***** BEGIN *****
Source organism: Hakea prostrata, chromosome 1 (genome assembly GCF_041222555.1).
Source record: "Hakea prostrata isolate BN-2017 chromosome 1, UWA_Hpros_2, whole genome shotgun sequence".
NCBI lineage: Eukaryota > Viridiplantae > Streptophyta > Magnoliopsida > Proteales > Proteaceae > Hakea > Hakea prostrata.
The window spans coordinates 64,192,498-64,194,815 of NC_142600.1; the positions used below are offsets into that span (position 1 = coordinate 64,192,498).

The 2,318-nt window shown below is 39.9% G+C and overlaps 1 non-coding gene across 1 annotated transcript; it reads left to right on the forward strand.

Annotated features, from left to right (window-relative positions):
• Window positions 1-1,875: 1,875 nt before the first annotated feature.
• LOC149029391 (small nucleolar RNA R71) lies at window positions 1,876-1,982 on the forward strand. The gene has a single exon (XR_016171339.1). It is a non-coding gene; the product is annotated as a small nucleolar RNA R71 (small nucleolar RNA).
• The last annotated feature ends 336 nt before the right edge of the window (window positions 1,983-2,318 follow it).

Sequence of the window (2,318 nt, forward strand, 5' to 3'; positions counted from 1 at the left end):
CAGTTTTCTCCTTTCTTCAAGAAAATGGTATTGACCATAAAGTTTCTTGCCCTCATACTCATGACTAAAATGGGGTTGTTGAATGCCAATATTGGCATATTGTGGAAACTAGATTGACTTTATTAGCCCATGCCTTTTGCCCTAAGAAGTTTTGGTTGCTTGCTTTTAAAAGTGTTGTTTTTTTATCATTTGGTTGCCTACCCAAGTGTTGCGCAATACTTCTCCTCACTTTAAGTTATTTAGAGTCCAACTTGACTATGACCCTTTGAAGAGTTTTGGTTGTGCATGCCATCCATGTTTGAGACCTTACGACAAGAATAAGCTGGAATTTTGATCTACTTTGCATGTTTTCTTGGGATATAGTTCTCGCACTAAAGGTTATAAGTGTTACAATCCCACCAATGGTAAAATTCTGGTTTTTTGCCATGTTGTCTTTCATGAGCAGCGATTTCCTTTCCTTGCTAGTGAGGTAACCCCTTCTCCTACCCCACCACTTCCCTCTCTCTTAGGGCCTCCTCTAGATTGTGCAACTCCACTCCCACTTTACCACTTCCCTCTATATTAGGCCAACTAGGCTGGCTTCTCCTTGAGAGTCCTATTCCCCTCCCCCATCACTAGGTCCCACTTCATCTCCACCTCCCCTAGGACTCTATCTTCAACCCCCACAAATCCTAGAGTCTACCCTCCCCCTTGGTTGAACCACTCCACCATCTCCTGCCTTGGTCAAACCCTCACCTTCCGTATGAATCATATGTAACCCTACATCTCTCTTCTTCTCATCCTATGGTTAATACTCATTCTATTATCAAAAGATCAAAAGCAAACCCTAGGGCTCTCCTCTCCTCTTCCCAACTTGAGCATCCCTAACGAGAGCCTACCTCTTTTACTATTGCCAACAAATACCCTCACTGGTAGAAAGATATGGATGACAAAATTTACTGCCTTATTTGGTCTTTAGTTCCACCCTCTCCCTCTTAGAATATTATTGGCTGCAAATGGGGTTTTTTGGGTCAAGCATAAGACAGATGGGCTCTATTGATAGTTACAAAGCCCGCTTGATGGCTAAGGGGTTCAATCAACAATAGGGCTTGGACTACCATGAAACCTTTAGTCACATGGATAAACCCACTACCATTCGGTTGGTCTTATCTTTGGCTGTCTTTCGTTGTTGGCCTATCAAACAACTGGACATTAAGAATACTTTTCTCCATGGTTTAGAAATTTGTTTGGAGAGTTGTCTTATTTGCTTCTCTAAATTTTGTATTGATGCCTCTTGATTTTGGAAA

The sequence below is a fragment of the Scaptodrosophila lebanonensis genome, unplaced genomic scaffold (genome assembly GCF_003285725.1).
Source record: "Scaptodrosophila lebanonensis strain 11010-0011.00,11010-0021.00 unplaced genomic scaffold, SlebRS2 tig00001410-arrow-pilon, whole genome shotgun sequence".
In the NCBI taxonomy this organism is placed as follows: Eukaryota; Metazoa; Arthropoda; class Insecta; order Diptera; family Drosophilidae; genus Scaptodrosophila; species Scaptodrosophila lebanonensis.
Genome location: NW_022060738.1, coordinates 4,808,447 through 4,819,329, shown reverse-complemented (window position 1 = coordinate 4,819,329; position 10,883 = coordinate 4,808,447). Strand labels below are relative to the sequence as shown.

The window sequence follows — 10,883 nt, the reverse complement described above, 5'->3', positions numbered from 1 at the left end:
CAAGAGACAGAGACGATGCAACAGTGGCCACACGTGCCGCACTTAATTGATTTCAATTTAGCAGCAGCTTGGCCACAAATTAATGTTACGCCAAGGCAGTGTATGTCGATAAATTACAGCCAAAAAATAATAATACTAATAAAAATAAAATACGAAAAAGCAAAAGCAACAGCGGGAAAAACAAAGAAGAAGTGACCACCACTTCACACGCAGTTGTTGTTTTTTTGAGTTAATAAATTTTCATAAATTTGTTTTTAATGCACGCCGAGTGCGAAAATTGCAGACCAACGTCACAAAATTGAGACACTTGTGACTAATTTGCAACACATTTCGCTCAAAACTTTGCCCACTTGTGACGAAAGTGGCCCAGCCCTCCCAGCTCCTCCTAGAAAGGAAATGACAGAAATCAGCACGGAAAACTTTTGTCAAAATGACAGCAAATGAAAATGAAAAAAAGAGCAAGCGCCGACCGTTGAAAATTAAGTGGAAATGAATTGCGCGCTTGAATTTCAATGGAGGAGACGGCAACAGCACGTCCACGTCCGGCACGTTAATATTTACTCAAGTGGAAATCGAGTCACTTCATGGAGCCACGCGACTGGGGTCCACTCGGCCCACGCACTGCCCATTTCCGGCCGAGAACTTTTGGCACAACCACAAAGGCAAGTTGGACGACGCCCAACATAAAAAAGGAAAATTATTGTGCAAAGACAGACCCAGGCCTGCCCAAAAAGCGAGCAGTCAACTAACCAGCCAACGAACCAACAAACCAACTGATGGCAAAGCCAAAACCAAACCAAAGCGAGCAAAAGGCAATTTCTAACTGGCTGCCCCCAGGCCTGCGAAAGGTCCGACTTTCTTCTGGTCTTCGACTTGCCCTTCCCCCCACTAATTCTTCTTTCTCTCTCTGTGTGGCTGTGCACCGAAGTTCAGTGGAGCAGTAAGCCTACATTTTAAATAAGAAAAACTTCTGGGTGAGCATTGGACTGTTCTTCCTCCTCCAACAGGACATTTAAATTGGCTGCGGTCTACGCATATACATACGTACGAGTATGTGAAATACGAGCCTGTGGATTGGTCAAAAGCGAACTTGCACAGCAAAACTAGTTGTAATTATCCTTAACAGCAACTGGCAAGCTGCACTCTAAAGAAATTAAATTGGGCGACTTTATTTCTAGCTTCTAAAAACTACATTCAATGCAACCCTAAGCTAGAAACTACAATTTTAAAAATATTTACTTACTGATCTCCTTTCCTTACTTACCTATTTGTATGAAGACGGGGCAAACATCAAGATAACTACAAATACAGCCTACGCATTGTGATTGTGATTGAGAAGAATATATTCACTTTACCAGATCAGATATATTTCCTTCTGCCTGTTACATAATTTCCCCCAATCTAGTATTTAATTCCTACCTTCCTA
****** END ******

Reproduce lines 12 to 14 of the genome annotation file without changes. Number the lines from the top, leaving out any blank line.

The sequence below is a fragment of the Scaptodrosophila lebanonensis genome, unplaced genomic scaffold (genome assembly GCF_003285725.1).
Source record: "Scaptodrosophila lebanonensis strain 11010-0011.00,11010-0021.00 unplaced genomic scaffold, SlebRS2 tig00001410-arrow-pilon, whole genome shotgun sequence".
In the NCBI taxonomy this organism is placed as follows: Eukaryota; Metazoa; Arthropoda; class Insecta; order Diptera; family Drosophilidae; genus Scaptodrosophila; species Scaptodrosophila lebanonensis.